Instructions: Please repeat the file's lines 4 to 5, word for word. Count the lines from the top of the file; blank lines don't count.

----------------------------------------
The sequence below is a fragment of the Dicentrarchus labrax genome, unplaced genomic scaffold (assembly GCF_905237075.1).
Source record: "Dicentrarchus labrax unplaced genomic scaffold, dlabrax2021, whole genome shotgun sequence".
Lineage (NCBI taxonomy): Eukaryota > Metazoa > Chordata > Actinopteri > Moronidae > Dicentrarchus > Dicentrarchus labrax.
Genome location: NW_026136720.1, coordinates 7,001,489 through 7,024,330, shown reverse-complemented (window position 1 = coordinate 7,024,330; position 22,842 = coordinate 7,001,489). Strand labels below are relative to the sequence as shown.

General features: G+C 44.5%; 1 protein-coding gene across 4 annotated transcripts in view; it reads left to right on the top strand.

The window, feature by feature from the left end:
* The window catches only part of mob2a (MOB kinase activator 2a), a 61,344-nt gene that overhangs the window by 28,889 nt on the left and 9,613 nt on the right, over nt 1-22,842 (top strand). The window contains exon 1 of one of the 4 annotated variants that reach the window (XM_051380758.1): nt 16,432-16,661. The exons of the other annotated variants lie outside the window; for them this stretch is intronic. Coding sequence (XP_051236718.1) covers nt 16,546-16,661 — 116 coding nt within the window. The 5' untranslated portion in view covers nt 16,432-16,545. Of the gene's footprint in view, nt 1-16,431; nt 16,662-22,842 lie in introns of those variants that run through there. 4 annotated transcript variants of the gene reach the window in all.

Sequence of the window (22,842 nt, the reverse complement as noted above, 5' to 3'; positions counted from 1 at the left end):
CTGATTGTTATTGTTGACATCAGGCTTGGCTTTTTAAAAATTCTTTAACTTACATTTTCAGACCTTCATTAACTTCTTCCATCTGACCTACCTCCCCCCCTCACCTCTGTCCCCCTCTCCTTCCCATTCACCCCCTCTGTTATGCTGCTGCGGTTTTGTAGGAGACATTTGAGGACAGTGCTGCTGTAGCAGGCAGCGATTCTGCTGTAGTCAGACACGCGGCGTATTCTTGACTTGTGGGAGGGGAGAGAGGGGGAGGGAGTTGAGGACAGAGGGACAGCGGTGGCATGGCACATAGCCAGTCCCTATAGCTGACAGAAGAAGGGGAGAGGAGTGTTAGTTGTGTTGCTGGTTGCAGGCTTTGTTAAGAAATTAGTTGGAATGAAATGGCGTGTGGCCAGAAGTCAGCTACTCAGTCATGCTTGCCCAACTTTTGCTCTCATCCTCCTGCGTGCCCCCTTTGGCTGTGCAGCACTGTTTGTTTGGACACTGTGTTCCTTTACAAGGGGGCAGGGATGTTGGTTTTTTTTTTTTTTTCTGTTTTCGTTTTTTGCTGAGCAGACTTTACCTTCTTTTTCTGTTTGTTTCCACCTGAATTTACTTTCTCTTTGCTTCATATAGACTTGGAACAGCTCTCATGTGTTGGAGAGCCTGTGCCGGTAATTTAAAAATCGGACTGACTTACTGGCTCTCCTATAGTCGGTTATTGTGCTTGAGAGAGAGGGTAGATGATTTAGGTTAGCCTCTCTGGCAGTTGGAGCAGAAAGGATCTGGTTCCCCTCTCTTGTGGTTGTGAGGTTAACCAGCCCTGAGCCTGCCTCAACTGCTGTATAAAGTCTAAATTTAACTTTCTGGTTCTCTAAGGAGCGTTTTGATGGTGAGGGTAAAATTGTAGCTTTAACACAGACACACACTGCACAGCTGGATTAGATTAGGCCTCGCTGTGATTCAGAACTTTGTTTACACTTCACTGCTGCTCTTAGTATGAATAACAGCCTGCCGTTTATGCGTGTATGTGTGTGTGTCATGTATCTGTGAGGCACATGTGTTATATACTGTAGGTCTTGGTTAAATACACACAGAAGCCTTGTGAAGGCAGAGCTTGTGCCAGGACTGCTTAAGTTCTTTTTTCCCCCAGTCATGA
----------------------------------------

Genome location: NW_026136720.1, coordinates 7,001,489 through 7,024,330, shown reverse-complemented (window position 1 = coordinate 7,024,330; position 22,842 = coordinate 7,001,489). Strand labels below are relative to the sequence as shown.

General features: G+C 44.5%; 1 protein-coding gene across 4 annotated transcripts in view; it reads left to right on the top strand.